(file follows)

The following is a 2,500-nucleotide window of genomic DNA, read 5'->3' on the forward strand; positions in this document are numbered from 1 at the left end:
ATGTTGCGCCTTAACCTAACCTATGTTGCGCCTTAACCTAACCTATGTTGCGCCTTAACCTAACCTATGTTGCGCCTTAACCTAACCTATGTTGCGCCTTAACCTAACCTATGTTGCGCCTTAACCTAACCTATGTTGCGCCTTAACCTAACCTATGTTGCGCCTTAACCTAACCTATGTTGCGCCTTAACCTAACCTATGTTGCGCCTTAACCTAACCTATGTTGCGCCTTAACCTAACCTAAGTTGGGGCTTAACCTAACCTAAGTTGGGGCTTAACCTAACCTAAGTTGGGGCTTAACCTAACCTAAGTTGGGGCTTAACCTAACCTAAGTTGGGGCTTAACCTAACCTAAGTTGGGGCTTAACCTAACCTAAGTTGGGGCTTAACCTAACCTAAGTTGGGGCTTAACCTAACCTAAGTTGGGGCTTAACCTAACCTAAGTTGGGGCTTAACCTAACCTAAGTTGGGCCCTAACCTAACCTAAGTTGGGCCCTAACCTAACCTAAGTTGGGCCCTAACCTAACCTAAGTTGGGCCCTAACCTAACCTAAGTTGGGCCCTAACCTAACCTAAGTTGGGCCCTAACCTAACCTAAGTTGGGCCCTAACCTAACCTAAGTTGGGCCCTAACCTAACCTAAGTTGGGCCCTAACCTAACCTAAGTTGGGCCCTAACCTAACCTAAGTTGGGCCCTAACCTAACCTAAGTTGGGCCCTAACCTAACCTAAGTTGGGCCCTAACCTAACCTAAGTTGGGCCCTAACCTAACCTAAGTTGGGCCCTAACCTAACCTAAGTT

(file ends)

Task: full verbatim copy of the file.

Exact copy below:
The following is a 2,500-nucleotide window of genomic DNA, read 5'->3' on the forward strand; positions in this document are numbered from 1 at the left end:
ATGTTGCGCCTTAACCTAACCTATGTTGCGCCTTAACCTAACCTATGTTGCGCCTTAACCTAACCTATGTTGCGCCTTAACCTAACCTATGTTGCGCCTTAACCTAACCTATGTTGCGCCTTAACCTAACCTATGTTGCGCCTTAACCTAACCTATGTTGCGCCTTAACCTAACCTATGTTGCGCCTTAACCTAACCTATGTTGCGCCTTAACCTAACCTATGTTGCGCCTTAACCTAACCTAAGTTGGGGCTTAACCTAACCTAAGTTGGGGCTTAACCTAACCTAAGTTGGGGCTTAACCTAACCTAAGTTGGGGCTTAACCTAACCTAAGTTGGGGCTTAACCTAACCTAAGTTGGGGCTTAACCTAACCTAAGTTGGGGCTTAACCTAACCTAAGTTGGGGCTTAACCTAACCTAAGTTGGGGCTTAACCTAACCTAAGTTGGGGCTTAACCTAACCTAAGTTGGGCCCTAACCTAACCTAAGTTGGGCCCTAACCTAACCTAAGTTGGGCCCTAACCTAACCTAAGTTGGGCCCTAACCTAACCTAAGTTGGGCCCTAACCTAACCTAAGTTGGGCCCTAACCTAACCTAAGTTGGGCCCTAACCTAACCTAAGTTGGGCCCTAACCTAACCTAAGTTGGGCCCTAACCTAACCTAAGTTGGGCCCTAACCTAACCTAAGTTGGGCCCTAACCTAACCTAAGTTGGGCCCTAACCTAACCTAAGTTGGGCCCTAACCTAACCTAAGTTGGGCCCTAACCTAACCTAAGTTGGGCCCTAACCTAACCTAAGTT